Signing Their Lives Away – The Observer Corps and The Home Guard

In remembrance, we it is rare that we take a look at those who are usually forgotten; those who did not actually give their lives to fighting in wars. However, they did put themselves up to defend Great Britain, and it was very certain that they wouldn’t survive had the call to duty arisen. I would personally give an equal amount of respect to such individuals and those who did actually give their lives at war. We are of course talking about The Royal Observer Corps in the Cold War, and The Home Guard in the Second World War.

The Royal Observer Corps

Established in 1925, the ROC were local volunteers tasked with keeping a watchful eye on the country’s skies. Through to WW2, it was their job to observe Britain’s airspace and spot/identify any enemy aircraft coming over. They would be based in ROC posts, at this time usually square brick constructions with an open roof to spot planes, zeppelins etc. They operated keeping a watch over bombers during the Blitz, fighters in the Battle of Britain, and possibly invading gliders containing German troops had an invasion occurred. In the Cold War, from 1945-1991, their job involved greater danger. If a nuclear attack on Britain or the US was deemed imminent, it was the ROC’s role of not only to observe Soviet aircraft from ‘orlit’ ROC posts, which would have been a dangerous job exposed to radioactivity (this was a less common task however), but dominantly to live in small and confined nuclear-proof ROC monitoring posts, classic ‘nuclear bunkers’, yet only around a room in size. They were placed around 14-foot underground, and would hold a handful of people. They would have worked in local groups and would have had a post to work in each. They would use specialist equipment to observe the nuclear war which would have been destroying the world as we know it outside, and report back via radio to larger underground headquarters.. Their supplies would have been limited, and they would have had to change a ‘Ground-Zero Indicator’, a pinhole camera which would have record nuclear blasts onto graph film. It was located just next to the post hatch, and having to change it once or twice a day would have let in radioactive material, and would have exposed the inhabitants too. In other words, if you were not killed previously by nuclear bombing, or starvation in an ROC post, then radiation would have had its effects on the body and would likely have killed you soon after. Wikipedia describes the task as a ‘suicide mission . Fortunately  this war never did materialize  although in 1962 the Cuban Missile Crisis almost did result in a nuclear exchange. what did happen though, was that many of Britain’s public volunteered to leave their family, safety, and lives, in case a nuclear war broke out. The ROC folded in 1996.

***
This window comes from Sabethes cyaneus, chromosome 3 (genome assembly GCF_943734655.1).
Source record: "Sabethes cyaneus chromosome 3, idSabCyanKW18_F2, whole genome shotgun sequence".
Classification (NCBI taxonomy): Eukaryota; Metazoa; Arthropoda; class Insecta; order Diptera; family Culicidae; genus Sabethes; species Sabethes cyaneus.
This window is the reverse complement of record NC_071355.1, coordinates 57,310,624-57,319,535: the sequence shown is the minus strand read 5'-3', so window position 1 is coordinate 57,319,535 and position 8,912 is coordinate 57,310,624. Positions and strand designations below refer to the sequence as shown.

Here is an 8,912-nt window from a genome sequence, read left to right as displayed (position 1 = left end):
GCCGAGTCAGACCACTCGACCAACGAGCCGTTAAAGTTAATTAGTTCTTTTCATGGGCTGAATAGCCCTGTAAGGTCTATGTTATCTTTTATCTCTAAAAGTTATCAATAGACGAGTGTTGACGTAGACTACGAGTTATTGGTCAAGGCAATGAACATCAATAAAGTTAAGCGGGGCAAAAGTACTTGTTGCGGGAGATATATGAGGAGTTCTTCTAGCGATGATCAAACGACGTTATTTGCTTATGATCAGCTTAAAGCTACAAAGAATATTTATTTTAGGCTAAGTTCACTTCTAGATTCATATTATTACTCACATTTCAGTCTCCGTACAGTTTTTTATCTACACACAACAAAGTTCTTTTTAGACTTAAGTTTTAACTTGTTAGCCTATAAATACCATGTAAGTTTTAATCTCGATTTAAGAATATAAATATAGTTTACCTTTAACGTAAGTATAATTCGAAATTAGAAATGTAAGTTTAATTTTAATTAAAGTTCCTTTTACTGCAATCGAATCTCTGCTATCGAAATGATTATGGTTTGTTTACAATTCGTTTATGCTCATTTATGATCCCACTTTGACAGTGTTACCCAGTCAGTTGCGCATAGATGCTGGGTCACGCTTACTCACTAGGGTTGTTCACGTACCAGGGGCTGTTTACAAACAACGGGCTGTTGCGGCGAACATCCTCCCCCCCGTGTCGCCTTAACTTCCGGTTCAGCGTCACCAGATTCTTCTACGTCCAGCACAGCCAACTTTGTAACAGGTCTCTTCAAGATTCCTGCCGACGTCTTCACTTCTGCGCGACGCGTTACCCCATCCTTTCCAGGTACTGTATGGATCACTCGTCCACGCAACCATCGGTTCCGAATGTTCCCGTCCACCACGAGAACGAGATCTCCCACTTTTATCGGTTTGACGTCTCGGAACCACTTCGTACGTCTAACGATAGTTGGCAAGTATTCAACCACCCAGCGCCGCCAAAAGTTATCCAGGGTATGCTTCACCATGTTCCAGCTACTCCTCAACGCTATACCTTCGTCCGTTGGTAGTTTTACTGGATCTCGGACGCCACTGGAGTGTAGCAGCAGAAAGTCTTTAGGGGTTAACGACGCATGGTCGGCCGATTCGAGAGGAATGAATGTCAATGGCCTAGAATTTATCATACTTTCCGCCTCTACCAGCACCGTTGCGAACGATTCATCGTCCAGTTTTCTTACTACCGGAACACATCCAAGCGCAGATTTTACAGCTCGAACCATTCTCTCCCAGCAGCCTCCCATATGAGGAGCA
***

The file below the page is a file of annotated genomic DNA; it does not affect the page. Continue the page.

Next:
Images not courtesy of Beyond the Point

The Home Guard

Originally called the ‘Local Defence Volunteers’, the Home Guard were tasked with defending Britain from Nazi German conquest from 1940 to 1945. Like the ROC, the Home Guard were local volunteers who were usually older or younger than to fight in the main theatre. These 1.5 million, nicknamed ‘Dad’s Army’ due to their age, were a secondary defense force to the British troops fighting on the front-line. They mainly guarded coastal areas of Britain  and would have used everything from tank traps to improvised explosives to weaken Jerry as he was expected to arrive. It was however known that the Home Guard would eventually be outmatched, and be put to slavery or death if found. Receiving training every now and then in the local vicinity, the HG were given mostly American weaponry in the early war, later upgraded to the armaments of the British Army. This was due to Britain financial struggle. Although invasion never occurred, the quantity of pillboxes built and remaining across Britain, playing an active role in the landscape even this 70 years later, show the importance and inevitability of invasion. If this did happen, the Home Guard would have put their lives in grievous danger directly for their own country. They too would have had to leave their families, probably not even meeting again.

Image not courtesy of Beyond the Point

Of course, the same situation was taken up by numerous other groups across wartime history, and this is a tribute to them all.

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